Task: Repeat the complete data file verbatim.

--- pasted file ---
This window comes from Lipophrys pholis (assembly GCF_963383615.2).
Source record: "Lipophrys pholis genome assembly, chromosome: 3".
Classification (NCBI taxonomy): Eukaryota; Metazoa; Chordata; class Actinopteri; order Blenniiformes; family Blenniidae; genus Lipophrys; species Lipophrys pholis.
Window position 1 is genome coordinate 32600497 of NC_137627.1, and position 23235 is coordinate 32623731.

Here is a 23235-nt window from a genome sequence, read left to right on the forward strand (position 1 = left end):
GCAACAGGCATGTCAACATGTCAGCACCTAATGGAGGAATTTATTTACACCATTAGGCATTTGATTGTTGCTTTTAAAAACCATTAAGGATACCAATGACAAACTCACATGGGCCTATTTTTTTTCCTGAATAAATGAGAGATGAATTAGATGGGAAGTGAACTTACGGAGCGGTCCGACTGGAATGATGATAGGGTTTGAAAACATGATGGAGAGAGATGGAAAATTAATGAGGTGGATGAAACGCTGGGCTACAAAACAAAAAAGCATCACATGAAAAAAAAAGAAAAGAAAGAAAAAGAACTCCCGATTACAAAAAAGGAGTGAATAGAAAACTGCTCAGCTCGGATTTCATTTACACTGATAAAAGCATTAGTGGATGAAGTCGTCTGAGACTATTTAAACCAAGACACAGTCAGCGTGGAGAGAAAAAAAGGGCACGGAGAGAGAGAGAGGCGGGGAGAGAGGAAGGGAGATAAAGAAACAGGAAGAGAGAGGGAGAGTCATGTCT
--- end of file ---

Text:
This window comes from Lipophrys pholis (assembly GCF_963383615.2).
Source record: "Lipophrys pholis genome assembly, chromosome: 3".
Classification (NCBI taxonomy): Eukaryota; Metazoa; Chordata; class Actinopteri; order Blenniiformes; family Blenniidae; genus Lipophrys; species Lipophrys pholis.
Window position 1 is genome coordinate 32600497 of NC_137627.1, and position 23235 is coordinate 32623731.

Here is a 23235-nt window from a genome sequence, read left to right on the forward strand (position 1 = left end):
GCAACAGGCATGTCAACATGTCAGCACCTAATGGAGGAATTTATTTACACCATTAGGCATTTGATTGTTGCTTTTAAAAACCATTAAGGATACCAATGACAAACTCACATGGGCCTATTTTTTTTCCTGAATAAATGAGAGATGAATTAGATGGGAAGTGAACTTACGGAGCGGTCCGACTGGAATGATGATAGGGTTTGAAAACATGATGGAGAGAGATGGAAAATTAATGAGGTGGATGAAACGCTGGGCTACAAAACAAAAAAGCATCACATGAAAAAAAAAGAAAAGAAAGAAAAAGAACTCCCGATTACAAAAAAGGAGTGAATAGAAAACTGCTCAGCTCGGATTTCATTTACACTGATAAAAGCATTAGTGGATGAAGTCGTCTGAGACTATTTAAACCAAGACACAGTCAGCGTGGAGAGAAAAAAAGGGCACGGAGAGAGAGAGAGGCGGGGAGAGAGGAAGGGAGATAAAGAAACAGGAAGAGAGAGGGAGAGTCATGTCT